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Understanding the Signs of Trauma

Trauma can have a profound and lasting impact on physical and mental health. To understand the signs, it’s helpful to first understand the different types of trauma and the body’s physiological responses to it. Identifying the signs and symptoms of trauma can help people understand why and how they are experiencing distress, and ultimately enable them to access resources and tools for healing.

Trauma is defined as a psychological response to an event or a series of events. Trauma can affect anyone, regardless of age. For the person who is impacted, trauma is intense, emotionally disturbing, or a threat to personal safety. When an event overwhelms a person’s ability to cope, trauma can cause distress. To truly understand what the signs of trauma look like, it’s important to understand the three types of trauma: acute, chronic, and complex.

Acute trauma results from an isolated event. Some causes of acute trauma include: car crashes, physical assault, sexual assault, natural disaster, mass shootings. Acute trauma, while brief, can still cause significant symptoms and can be a contributing factor to Post Traumatic Stress Disorder (PTSD).

Chronic trauma refers to repeated and prolonged traumatic events. Causes of chronic trauma include: war, domestic violence, bullying, chronic illness, neglect or chronic hunger, homelessness. The difference between acute and complex trauma is in the type and duration of the event. Both can show up in similar ways in the body, but knowing the nature of the trauma and what types of events can lead to trauma can help identify signs.

Complex trauma is caused by multiple traumatic events, or by prolonged exposure to traumatizing events.The effects of repeated or sustained trauma can be accumulative and can impact all ages. Causes of complex trauma include childhood abuse, childhood neglect, domestic violence, sexual assault, and experiences related to war.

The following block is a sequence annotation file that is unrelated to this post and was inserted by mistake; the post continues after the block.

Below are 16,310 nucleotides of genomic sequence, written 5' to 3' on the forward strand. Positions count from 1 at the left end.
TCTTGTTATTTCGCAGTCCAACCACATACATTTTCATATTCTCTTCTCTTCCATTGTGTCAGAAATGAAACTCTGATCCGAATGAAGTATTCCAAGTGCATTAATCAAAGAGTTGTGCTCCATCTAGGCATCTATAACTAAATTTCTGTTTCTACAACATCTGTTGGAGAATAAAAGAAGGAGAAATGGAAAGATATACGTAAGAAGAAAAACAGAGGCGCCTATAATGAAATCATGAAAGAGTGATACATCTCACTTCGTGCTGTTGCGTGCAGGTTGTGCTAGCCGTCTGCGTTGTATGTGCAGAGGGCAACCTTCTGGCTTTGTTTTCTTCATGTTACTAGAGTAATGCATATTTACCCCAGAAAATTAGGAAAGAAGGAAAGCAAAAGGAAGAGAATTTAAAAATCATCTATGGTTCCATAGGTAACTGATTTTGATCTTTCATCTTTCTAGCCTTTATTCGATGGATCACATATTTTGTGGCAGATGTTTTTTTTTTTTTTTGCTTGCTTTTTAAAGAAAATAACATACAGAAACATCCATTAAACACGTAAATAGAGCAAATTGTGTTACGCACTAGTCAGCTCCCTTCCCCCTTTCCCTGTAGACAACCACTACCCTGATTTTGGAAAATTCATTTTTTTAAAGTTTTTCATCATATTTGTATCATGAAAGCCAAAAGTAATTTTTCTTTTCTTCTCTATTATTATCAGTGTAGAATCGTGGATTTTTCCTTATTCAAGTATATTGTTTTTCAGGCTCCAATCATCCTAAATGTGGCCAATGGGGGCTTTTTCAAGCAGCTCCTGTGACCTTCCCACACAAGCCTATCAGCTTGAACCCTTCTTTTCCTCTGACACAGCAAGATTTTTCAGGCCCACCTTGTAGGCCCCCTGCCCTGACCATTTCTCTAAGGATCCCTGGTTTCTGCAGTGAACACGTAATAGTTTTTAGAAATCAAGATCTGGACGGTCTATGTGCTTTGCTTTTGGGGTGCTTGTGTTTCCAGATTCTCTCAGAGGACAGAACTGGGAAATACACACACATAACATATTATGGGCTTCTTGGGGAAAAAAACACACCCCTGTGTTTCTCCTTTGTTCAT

Whether the trauma is acute, chronic, or complex, socio-cultural factors are also relevant to the impact on a person. In other words, trauma exists on a spectrum and the impact it has on people is influenced by the person’s proximity to the event, age, race, gender, and agency, among other things.

In addition to the types of trauma, there are four trauma responses: fight, flight, freeze and fawn.

Fight/Flight: Fight and flight are defense responses that involve changes in oxygen flow, heart rate, pain perception and heightened senses. These physiological changes are fuel for the person under threat to either confront or flee. 

Freeze: The freeze response occurs when the brain determines that fight and flight are not viable options, so the defense strategy shifts to a highly activated immobile state of a dissociated state.

Fawn: The lesser known trauma response, fawning involves appeasing and pleasing in an effort to avoid or minimize danger. 

Fight, flight, freeze and fawn are our natural biological reactions to a threat, real or perceived. All four are innate and often effective strategies for survival. But when these trauma responses continue after the threat is gone or are out of proportion to events, they can lead to pronounced psychological and physical symptoms. 

Psychological signs of trauma include:

  • Flashbacks
  • Intrusive thoughts
  • Nightmares
  • Irritability
  • Hypervigilance
  • Anxiety
  • Sadness
  • Disassociation
  • Anger
  • Depression
  • Apathy
  • Cognitive issues 
  • Substance abuse
  • Risk taking
  • Exaggerated startle response

Physical signs of trauma include:

  • Exhaustion
  • Sleep interruption/sleeplessness
  • Headaches
  • Racing heart
  • Pain
  • Urinary difficulties
  • Hives or rashes
  • Gastrointestinal issues
  • Shortness of breath

When a person experiences trauma, the limbic system of the brain is activated leading to fight, flight, freeze or fawn. For people who live with ongoing symptoms from trauma, the limbic system is stuck in overdrive, often perceiving threats that aren’t present or overreacting to assumed threats, resulting in the psychological and physical signs of trauma.

The brain has incredible capacity for healing and rewiring after trauma. Awareness of the types of traumatic events, as well as how the body reacts to them, gives critical insight into all the ways trauma shows up in the brain and the body. This understanding  can help identify the signs of trauma that are otherwise difficult to pin down. The impact of recognizing how, where and why symptoms appear provides validation for survivors of trauma and can eliminate the confusion that often accompanies trauma’s after-effects.

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